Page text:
Jeremy's Weblog

I recently graduated from Harvard Law School. This is my weblog. It tries to be funny. E-mail me if you like it. For an index of what's lurking in the archives, sorted by category, click here.

Tuesday, December 09, 2003

Prof. Brian Leiter, a professor at UT with a weblog of his own, writes about the "recommendation letter code" and how they're all too inflated and over-the-top. He links to an interesting article here with more on the topic. Leiter and the article are both referring to recommendations for professor-ships, but it's all the same. Reading this stuff inspires me to parody.

Recommendation Letter For Law Firm Job from Law Professor

Dear Hiring Partner,

I teach a hundred and fifty students a year, and am lucky to remember six or seven names outside of class. So when Jack Simmons came to my office and asked me to write him a letter of reference, I must admit I had no idea who he was. I did not know if he was a 1L, 2L, or 3L, whether I had taught him in Contracts, Corporations, or in my Tennis workshops on the weekends, or whether perhaps I had once seen him in the library and had accidentally acknowledged his existence. Nevertheless, when he told me how much he had enjoyed having me as a professor, and especially how I went out of my way to be accessible to students and really get to know them as people -- and when he handed me a copy of my book and asked me to autograph it for him -- I instantly remembered the fine young man who had been one of the star pupils in my class last semester. Some professors employ the Socratic method in class and challenge their students to think on their feet -- in those classes, professors can often get a good sense of who the brightest of the bunch are, and which students are more like dullards. I, however, enjoy hearing myself speak more than most, and so I conduct my class exclusively as a lecture and never take questions. This allows me to form impressions of my students based on looks alone. And Jack is certainly a spiffy dresser, although his hair is a bit too long and he could use those toothpaste strips that make teeth just a few shades whiter. But these flaws do not obscure the fact that he was always attentive, often on time, and sometimes awake during my class. There was no other student in his seat besides him, and that is certainly saying something if it's saying nothing at all. So, needless to say, I was as delighted as a professor who knows none of his students by name could possibly be when Bill came by and asked me for a letter of recommendation. I told Bill I would love to write on his behalf, if he could be so kind as to send me a copy of his resume. And he did -- quite promptly, I should add -- but I have unfortunately misplaced it, so I have little more to say on that subject. But I have heard of your law firm -- I make sure to keep up on events in the legal world, although I have never practiced law a day in my life and wouldn't know a motion from a magic potion, from a genuine emotion, from moisturizing lotion, from love and devotion to my profession, and I have certainly heard your firm mentioned in long lists of other firms when students I overhear talking are talking about alphabetical lists of law firms appearing on papers they may have seen. And based on this knowledge, I find it hard to believe anything more than I believe that John would make a wonderful addition to your firm and not disgrace you any more than he has disgraced the name of this school, which I don't believe he has, at least as far as I'm aware. I do so appreciate your taking the time to read my award-winning prose, and hope it has proven to show that Sam is definitely a student here, at least as far as I'm aware, and I see no reason not to offer him a job, although I currently have no openings or else I would most surely consider it.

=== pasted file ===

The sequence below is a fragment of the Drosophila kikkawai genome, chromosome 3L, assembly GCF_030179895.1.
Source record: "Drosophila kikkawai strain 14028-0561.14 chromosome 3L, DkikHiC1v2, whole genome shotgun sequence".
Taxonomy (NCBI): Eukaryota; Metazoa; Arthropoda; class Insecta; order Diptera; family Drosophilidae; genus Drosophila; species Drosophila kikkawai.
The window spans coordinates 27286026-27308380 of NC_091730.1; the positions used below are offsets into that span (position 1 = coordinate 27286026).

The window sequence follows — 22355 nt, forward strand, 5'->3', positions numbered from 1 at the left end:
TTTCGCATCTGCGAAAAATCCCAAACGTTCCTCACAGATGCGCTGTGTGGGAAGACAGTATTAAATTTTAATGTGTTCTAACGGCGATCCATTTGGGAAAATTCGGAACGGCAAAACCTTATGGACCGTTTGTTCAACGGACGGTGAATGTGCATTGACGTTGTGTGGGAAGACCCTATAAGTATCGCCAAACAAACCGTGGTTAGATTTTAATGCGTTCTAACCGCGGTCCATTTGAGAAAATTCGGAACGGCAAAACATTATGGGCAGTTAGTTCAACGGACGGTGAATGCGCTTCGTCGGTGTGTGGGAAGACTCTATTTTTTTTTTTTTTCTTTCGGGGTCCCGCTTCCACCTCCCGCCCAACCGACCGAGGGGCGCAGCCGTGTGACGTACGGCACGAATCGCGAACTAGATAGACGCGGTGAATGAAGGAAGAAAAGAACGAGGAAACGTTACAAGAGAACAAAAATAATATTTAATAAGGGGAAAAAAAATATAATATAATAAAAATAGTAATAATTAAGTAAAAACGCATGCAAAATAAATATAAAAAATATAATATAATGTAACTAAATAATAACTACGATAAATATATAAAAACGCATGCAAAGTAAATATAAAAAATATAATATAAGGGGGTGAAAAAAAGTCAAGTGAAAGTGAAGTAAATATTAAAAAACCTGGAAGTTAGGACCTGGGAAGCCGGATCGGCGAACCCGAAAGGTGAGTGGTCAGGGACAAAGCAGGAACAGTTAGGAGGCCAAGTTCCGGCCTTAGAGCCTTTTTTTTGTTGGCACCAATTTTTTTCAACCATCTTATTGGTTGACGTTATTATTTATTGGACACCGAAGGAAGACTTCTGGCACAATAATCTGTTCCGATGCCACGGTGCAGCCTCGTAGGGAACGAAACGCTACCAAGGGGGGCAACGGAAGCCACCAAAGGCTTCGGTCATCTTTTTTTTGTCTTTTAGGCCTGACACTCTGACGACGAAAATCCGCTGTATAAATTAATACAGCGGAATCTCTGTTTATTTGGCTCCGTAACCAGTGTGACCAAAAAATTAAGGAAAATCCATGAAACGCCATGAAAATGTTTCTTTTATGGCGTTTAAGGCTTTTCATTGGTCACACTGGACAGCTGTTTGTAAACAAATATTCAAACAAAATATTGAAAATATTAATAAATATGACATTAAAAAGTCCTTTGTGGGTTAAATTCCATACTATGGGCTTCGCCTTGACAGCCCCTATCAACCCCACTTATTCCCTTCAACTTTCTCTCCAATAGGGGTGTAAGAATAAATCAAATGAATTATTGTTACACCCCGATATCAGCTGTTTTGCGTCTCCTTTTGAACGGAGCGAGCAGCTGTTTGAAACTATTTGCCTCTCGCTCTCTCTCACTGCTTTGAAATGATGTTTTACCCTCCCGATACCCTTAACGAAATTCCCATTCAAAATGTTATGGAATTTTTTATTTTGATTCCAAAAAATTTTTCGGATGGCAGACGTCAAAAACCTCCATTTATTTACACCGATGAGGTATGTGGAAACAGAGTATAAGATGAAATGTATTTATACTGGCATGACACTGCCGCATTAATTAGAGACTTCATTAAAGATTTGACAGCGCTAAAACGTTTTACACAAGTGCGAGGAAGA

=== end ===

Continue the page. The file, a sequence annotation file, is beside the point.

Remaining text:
Best wishes, and a happy Arbor Day from a colleague who never even bothered to take the bar,
Professor Harry Fitzwhipple